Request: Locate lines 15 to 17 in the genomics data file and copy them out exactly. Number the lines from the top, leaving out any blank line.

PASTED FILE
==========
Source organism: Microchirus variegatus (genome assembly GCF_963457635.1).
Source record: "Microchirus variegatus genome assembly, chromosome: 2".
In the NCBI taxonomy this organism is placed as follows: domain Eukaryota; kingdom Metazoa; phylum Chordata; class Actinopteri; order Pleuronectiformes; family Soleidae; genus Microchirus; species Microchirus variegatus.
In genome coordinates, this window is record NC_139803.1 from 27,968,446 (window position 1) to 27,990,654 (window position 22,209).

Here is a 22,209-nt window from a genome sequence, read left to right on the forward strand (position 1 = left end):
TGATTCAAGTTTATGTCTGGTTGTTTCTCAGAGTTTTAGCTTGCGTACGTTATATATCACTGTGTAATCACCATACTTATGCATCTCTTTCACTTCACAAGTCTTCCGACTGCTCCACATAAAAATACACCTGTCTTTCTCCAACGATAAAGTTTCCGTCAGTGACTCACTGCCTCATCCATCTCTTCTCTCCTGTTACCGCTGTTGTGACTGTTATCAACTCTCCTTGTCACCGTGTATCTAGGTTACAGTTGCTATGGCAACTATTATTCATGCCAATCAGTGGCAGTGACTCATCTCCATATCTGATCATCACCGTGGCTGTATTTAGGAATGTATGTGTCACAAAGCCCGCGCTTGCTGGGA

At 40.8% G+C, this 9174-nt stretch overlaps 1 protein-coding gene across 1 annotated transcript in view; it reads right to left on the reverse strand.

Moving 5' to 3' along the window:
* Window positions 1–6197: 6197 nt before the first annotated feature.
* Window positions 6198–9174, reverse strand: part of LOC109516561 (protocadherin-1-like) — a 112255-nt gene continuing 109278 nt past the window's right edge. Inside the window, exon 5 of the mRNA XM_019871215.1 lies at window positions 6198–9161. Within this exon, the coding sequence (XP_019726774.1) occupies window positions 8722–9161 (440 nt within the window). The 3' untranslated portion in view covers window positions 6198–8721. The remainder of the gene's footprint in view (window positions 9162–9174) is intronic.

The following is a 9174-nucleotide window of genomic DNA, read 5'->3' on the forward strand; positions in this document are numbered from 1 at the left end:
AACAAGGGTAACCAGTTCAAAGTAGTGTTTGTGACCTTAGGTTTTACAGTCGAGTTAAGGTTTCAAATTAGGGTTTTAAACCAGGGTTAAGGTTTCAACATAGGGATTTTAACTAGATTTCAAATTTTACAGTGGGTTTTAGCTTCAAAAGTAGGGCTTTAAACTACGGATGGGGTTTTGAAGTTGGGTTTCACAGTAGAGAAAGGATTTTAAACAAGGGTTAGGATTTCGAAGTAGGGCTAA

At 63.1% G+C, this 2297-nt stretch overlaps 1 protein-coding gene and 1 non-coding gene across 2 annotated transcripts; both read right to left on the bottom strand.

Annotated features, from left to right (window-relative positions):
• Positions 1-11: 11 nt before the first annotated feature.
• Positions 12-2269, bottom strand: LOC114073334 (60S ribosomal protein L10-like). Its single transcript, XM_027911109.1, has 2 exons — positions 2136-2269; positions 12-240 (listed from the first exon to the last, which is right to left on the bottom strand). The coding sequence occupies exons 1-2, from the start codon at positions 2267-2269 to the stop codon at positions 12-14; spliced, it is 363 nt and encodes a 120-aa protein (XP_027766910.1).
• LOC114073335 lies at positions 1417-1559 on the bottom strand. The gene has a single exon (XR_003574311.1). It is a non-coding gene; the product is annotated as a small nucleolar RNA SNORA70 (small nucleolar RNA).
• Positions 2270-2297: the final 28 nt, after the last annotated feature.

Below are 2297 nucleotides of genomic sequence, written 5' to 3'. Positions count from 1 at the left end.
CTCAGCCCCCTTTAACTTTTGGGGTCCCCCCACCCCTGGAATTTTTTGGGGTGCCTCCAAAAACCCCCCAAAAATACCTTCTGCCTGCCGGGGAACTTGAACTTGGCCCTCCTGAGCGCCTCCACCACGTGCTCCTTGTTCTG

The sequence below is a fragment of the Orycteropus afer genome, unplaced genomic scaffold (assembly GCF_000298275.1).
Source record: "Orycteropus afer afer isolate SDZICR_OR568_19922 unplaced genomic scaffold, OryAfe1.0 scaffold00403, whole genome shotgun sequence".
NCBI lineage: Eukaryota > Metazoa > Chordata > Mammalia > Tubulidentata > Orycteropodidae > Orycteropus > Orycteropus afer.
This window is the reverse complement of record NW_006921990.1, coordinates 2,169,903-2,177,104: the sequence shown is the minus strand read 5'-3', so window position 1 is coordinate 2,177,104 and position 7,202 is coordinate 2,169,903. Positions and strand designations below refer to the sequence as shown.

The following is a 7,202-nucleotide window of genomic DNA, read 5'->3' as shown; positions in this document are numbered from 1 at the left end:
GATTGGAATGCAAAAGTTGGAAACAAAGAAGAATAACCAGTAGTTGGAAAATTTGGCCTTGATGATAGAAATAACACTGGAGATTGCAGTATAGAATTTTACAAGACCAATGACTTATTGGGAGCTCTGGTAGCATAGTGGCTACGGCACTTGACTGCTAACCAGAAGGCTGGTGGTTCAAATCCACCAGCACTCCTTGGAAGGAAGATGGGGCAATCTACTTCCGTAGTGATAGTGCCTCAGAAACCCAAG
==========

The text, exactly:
• Positions 1-11: 11 nt before the first annotated feature.
• Positions 12-2269, bottom strand: LOC114073334 (60S ribosomal protein L10-like). Its single transcript, XM_027911109.1, has 2 exons — positions 2136-2269; positions 12-240 (listed from the first exon to the last, which is right to left on the bottom strand). The coding sequence occupies exons 1-2, from the start codon at positions 2267-2269 to the stop codon at positions 12-14; spliced, it is 363 nt and encodes a 120-aa protein (XP_027766910.1).
• LOC114073335 lies at positions 1417-1559 on the bottom strand. The gene has a single exon (XR_003574311.1). It is a non-coding gene; the product is annotated as a small nucleolar RNA SNORA70 (small nucleolar RNA).